I came across this blog on business ethics which I thought was pretty appropriate considering the things we’ve talked about in class over the past few weeks. The blog first mentioned an article found in Slate magazine to address the question of whether or not we should be teaching ethics in business. In the article that the blog introduces, MBA students were asked why they would want to become a CEO. The first two responses are “I want to make a difference” and “I enjoy a challenge.” The third reason anyone would want to be a CEO is of course, “Making gobs of money.”To answer the question of whether or not we can train MBAs to do the right thing, the blog author James Pilant, including myself, are under a mutual agreement. Business ethics isn’t something we can learn by reading a book or taking an exam for a Pass or Fail score. Many business leaders think they understand what is right from wrong, but in all actuality, there are dozens of unethical CEO’s who are more concerned with their own self-interest rather than the good of the company and economy. I do think that we should be teaching business ethics, but perhaps in a different fashion than the Slate magazine article suggested by handing the reins over to the professors to assign a paper or two regarding the topic.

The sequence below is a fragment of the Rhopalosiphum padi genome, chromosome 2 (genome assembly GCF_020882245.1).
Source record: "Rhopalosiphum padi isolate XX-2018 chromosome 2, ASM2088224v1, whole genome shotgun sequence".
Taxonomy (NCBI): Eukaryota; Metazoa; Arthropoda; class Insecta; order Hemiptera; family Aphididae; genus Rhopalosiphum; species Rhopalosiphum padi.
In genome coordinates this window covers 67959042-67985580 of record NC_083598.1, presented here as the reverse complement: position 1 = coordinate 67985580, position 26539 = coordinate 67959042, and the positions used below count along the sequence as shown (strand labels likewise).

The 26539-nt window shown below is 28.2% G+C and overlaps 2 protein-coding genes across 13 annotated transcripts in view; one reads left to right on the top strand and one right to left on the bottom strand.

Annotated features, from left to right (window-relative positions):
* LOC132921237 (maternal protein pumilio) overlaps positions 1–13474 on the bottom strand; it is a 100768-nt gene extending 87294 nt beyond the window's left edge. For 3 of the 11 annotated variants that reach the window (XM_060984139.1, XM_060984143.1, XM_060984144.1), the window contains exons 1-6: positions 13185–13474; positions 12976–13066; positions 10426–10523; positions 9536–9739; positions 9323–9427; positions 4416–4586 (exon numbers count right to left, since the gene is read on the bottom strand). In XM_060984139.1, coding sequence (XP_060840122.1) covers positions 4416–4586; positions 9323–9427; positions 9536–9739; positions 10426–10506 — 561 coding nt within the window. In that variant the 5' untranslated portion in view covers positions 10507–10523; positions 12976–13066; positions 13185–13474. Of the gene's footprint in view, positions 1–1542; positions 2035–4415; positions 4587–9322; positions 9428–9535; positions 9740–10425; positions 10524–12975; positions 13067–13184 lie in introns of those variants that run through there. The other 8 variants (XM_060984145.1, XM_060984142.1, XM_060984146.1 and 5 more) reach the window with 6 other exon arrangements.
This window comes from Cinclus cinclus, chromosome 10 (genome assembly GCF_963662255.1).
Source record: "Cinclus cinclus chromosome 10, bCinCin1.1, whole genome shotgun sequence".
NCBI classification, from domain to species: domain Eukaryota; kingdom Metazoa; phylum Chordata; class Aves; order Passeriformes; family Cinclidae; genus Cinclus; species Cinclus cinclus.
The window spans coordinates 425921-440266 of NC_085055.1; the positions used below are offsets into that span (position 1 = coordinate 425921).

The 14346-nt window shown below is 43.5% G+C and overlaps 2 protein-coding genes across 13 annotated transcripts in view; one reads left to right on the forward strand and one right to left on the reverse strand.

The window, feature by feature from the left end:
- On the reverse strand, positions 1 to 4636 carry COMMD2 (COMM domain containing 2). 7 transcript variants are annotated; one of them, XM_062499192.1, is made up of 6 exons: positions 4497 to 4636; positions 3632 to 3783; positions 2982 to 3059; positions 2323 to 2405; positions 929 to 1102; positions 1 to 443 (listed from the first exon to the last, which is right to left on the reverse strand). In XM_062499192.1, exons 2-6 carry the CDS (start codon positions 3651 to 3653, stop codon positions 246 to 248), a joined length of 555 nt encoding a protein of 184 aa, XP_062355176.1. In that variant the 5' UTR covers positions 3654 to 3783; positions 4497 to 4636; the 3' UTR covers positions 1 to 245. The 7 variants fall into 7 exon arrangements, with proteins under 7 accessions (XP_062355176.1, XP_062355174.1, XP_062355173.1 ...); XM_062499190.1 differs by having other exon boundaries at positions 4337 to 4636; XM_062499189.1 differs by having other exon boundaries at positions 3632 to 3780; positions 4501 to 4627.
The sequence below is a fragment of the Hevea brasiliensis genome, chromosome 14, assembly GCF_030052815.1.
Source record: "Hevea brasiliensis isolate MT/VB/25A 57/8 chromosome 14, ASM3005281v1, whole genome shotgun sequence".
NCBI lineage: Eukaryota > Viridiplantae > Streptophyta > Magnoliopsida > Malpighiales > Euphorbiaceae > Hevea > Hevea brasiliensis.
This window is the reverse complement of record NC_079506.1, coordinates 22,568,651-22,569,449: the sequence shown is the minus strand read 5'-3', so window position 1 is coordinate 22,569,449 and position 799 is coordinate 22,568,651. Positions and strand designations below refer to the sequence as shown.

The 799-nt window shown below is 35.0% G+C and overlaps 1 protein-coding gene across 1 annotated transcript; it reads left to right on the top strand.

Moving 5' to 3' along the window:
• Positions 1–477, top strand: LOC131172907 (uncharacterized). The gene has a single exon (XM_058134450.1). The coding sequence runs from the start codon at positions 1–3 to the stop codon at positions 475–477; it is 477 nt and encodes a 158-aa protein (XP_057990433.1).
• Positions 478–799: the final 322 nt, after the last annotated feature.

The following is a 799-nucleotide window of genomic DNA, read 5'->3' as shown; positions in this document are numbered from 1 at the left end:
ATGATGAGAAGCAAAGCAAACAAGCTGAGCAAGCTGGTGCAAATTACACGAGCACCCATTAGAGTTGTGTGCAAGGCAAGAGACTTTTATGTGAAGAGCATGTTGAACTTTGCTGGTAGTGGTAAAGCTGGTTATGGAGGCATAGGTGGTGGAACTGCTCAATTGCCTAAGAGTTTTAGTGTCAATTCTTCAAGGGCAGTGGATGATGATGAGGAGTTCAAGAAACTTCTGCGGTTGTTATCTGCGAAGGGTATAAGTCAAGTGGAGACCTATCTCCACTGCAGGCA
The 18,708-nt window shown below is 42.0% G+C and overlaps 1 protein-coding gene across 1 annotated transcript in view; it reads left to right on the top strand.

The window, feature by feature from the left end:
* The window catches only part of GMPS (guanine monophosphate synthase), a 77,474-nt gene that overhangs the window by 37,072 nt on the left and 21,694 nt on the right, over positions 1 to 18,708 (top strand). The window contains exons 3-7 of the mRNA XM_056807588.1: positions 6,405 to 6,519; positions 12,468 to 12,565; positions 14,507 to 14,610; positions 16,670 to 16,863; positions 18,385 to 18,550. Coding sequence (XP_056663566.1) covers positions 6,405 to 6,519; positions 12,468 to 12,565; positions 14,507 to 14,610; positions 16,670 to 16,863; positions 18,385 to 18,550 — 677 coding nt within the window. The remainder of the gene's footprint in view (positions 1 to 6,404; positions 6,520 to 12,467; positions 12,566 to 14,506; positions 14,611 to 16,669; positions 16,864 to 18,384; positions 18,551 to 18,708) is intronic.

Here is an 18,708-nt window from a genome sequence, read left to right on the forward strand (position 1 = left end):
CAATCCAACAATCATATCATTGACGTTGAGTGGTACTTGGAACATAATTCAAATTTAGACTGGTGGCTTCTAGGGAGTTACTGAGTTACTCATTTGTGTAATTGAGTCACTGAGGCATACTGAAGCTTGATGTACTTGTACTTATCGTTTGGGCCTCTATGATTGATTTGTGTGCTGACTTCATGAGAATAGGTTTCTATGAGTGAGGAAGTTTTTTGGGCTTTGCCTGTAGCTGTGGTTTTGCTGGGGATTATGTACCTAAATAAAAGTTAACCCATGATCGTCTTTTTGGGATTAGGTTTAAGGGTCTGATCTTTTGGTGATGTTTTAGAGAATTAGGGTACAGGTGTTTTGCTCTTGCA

The blog author James Pilant makes a number of good ideas on how we should be teaching business ethics in training MBAs. James believes that giving business students the opportunity to develop their own moral landscape is first and foremost the key to their future. The kind of moral or immoral human being will be has pretty much been determined up to this point in our lives and our ethical decisions will be based on how we have been brought up, what experiences we have encountered, and what we personally believe is right from wrong. James uses moral problems in teaching business students that involve airline crashes, economic disasters, fires, and murders, which I think we touched on in class one day. According to Pilant, self education and self creation is the most effective means of education.
I definitely have to agree that our own self education will determine what kind of CEO we will become. Will we be another Steve Jobs or a Phil Knight? Will we engage in ruthless and unethical behavior to pursue our own self interests? Or will we follow the rules and help build a company known for its adherence to accounting principles and benefits to society? By the time many of us pursue an MBA, the fate of the future companies we will work for will already be determined. Learning right from wrong from a business standpoint will be beneficial, but the real determining factor will lie in our own moral compasses.